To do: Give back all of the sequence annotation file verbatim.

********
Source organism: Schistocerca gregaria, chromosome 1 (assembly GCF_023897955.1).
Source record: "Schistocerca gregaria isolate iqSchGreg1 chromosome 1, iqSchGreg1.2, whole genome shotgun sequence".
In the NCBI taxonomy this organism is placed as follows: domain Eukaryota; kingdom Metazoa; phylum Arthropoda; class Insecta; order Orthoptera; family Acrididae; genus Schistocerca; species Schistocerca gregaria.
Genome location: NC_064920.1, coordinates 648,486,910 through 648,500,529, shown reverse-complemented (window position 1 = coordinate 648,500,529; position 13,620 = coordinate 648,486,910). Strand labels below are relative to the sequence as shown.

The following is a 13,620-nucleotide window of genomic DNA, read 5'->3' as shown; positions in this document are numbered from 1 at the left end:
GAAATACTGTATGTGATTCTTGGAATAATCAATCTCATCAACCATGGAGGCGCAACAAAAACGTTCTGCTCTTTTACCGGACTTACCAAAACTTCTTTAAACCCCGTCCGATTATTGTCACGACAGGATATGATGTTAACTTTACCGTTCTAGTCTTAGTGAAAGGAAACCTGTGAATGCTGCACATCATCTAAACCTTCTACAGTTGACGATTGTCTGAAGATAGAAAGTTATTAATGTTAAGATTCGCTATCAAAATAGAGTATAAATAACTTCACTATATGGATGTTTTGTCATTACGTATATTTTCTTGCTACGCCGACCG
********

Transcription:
Source organism: Schistocerca gregaria, chromosome 1 (assembly GCF_023897955.1).
Source record: "Schistocerca gregaria isolate iqSchGreg1 chromosome 1, iqSchGreg1.2, whole genome shotgun sequence".
In the NCBI taxonomy this organism is placed as follows: domain Eukaryota; kingdom Metazoa; phylum Arthropoda; class Insecta; order Orthoptera; family Acrididae; genus Schistocerca; species Schistocerca gregaria.
Genome location: NC_064920.1, coordinates 648,486,910 through 648,500,529, shown reverse-complemented (window position 1 = coordinate 648,500,529; position 13,620 = coordinate 648,486,910). Strand labels below are relative to the sequence as shown.

The following is a 13,620-nucleotide window of genomic DNA, read 5'->3' as shown; positions in this document are numbered from 1 at the left end:
GAAATACTGTATGTGATTCTTGGAATAATCAATCTCATCAACCATGGAGGCGCAACAAAAACGTTCTGCTCTTTTACCGGACTTACCAAAACTTCTTTAAACCCCGTCCGATTATTGTCACGACAGGATATGATGTTAACTTTACCGTTCTAGTCTTAGTGAAAGGAAACCTGTGAATGCTGCACATCATCTAAACCTTCTACAGTTGACGATTGTCTGAAGATAGAAAGTTATTAATGTTAAGATTCGCTATCAAAATAGAGTATAAATAACTTCACTATATGGATGTTTTGTCATTACGTATATTTTCTTGCTACGCCGACCG